TSA officials confiscate hundreds of unsafe items at Baton Rouge airport

BATON ROUGE, LA (WAFB) - Police at the Baton Rouge Metro Airport have confiscated 10 guns, some of them loaded, from travelers so far this year. That's more than they found all of last year. The Transportation Security Administration (TSA) says passengers are getting too lax with the travel rules. Knives, razor blades and even a chainsaw have been found by agents at airport checkpoints.

Everyday agents with the TSA are responsible for screening thousands of bags and people at the airport.  TSA, the anti-terrorism agency which was created following the attacks on 9-11, has a mission to maintain safety for the traveling public.

"Our officers continue to intercept items that you definitely would not want the person sitting next to you to have on them," said Sari Koshetz, the TSA Spokesperson.

Yet almost 13 years after 9-11, Koshetz says, there are still questionable items caught at the checkpoint.

"Hatchets, chainsaws...had a fully gassed chainsaw brought to the checkpoint in Miami," Koshetz said.

TSA agents and the airport police covered three tables as a sampling of what people have tried to get through the airport in Baton Rouge and others around the state of Louisiana.

"That's a nine millimeter, that's a .38 and we have .45's," said Anthony Williams, the chief of police at the airport. He says there is always something that gets questioned at the airport, one reason his 32 officers are always on patrol.

"We had an incident recently where a person had razor blades in their shoes. We wanted to question that person," said Williams. He added security cameras also allow police to have eyes all around the airport. "They noticed a person putting something in one of the planters. An officer was dispatched. He was putting a knife in one of the planters cause he didn't want to walk back to his car."

Depending on what they find, TSA agents give the traveler choices so they could potentially keep the item in question.

For example, a jambalaya paddle and a five-pound purple weight were among the items agents had on the tables. They were told by TSA agents to either check the items at the airline counter, take them back to the car, or give them to the person who dropped them off. If they don't take those choices, then they voluntarily abandon the item to TSA. It then goes to a surplus company where they can be sold.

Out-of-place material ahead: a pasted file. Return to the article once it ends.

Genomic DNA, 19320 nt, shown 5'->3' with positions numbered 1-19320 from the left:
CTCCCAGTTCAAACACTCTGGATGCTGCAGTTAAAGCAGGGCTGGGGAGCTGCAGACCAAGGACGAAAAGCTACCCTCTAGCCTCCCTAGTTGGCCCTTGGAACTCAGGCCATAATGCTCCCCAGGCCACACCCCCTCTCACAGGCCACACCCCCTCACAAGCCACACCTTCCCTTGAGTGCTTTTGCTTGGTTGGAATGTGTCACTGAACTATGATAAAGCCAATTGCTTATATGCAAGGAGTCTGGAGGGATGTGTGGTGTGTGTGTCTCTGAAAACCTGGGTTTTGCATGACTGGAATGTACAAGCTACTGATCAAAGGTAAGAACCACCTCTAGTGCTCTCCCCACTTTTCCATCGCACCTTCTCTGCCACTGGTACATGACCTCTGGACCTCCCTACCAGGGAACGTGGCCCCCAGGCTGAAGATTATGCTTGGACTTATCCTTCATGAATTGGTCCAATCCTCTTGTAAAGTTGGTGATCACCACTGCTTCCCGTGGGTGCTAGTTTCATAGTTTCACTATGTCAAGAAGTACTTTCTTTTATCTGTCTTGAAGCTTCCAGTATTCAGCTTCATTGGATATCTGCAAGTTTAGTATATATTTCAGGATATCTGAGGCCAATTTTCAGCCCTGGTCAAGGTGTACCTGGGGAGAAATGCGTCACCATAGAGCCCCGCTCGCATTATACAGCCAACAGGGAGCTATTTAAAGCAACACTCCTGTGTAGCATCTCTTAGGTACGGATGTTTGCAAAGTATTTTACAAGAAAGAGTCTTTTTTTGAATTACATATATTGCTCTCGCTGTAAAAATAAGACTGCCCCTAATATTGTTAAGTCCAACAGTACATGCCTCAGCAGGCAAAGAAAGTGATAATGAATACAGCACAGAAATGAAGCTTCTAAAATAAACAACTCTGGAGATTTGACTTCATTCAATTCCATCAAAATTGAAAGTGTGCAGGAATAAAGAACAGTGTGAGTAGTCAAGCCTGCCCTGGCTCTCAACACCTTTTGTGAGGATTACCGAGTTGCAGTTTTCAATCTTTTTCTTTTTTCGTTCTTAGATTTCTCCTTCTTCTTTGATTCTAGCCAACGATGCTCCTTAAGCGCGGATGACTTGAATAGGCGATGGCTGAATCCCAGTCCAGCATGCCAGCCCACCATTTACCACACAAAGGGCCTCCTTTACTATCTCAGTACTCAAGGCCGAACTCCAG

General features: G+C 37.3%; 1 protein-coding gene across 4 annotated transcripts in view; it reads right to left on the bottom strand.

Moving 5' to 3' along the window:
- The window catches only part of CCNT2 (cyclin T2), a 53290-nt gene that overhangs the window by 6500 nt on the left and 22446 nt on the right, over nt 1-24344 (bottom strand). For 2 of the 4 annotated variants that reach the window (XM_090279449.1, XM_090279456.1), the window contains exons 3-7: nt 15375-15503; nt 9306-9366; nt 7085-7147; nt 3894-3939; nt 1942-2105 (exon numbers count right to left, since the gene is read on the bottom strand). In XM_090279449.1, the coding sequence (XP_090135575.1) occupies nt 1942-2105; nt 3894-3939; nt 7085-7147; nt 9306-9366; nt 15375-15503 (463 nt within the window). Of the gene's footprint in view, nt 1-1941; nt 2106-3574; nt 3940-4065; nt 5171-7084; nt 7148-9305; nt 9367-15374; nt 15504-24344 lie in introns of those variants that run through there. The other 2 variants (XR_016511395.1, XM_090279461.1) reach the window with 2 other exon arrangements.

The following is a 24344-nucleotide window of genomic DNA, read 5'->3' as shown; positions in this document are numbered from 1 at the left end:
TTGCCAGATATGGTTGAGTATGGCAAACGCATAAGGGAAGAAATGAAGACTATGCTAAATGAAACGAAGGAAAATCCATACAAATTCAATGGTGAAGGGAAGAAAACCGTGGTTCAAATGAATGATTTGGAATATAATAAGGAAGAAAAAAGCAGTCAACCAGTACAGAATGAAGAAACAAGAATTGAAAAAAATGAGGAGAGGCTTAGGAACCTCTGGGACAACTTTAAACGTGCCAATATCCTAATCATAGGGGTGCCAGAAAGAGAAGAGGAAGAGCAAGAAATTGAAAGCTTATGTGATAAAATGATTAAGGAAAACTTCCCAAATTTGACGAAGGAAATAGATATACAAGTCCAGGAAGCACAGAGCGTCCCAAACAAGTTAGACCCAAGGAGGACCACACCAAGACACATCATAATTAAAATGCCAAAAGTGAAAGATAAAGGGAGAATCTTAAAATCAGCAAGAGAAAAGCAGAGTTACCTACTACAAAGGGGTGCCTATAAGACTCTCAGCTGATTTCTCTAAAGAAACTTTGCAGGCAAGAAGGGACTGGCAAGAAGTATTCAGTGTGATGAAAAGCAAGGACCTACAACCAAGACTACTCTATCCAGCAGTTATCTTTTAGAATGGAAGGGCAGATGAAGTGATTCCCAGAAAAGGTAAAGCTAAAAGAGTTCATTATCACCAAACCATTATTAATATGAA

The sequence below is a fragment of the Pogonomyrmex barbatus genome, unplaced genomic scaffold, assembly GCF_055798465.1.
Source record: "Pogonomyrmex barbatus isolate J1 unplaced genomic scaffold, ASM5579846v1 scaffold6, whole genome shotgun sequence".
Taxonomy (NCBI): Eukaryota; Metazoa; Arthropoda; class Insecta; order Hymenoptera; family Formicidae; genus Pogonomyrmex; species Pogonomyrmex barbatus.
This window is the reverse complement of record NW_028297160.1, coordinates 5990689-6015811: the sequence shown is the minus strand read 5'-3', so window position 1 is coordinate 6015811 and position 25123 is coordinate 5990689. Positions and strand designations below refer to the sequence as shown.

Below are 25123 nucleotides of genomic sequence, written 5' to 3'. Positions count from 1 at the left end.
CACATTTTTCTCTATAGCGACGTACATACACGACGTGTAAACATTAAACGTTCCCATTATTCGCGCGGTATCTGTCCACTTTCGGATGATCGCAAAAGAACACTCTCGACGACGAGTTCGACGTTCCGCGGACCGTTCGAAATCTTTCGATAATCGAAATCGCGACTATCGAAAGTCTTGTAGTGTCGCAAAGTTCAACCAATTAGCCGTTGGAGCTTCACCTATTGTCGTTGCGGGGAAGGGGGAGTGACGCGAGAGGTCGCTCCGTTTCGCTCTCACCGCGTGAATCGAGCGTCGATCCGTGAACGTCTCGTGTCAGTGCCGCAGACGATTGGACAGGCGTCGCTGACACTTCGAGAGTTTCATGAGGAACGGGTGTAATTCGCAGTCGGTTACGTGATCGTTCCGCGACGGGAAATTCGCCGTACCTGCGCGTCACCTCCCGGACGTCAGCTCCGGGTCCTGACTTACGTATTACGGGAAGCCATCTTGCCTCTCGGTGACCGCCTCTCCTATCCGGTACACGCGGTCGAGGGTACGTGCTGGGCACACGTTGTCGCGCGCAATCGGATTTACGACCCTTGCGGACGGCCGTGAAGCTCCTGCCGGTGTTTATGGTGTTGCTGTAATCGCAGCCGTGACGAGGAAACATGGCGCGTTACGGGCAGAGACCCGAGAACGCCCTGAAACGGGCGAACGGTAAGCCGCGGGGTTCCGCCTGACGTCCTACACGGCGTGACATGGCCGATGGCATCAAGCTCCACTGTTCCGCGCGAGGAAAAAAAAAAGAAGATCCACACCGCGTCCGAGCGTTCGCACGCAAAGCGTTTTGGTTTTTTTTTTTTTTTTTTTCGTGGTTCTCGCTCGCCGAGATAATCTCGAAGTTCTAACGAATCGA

For more serious finds like loaded guns, police are called to takeover.

"We've taken a number of guns this year. A number of people are in the process of being tried for that," said Williams. "Nothing surprises me with that. People look at us and the first question they want to ask us is ' Do I look like a terrorist?"

The guns are placed into evidence. The owners could face criminal charges as well as civil penalties from TSA. If the owner proves to a judge they forgot about the gun it could be returned. If not, it's taken to be destroyed.

In October 2013, airport police confiscated 72 pounds of cocaine off a private plane that landed in Baton Rouge. Williams adds they've also found marijuana and pills that people have tried to get through security. They even had someone come through multiple times with 20 different computers.

"Ended up most of them were stolen and one belonged to the Department of Defense," Williams said.

Keeping his officers trained on the latest ways passengers try to sneak things through security is a big part of the job.

"There have been situations where people have actually cut slits and sewn knives and other items into their luggage," Williams said.

Koshetz says with terrorists still interested in aviation, the rules TSA has are in place for a reason.

Williams says people should feel safe traveling through the Baton Rouge airport.

"At the end of the day, we say 'not on our watch.'"

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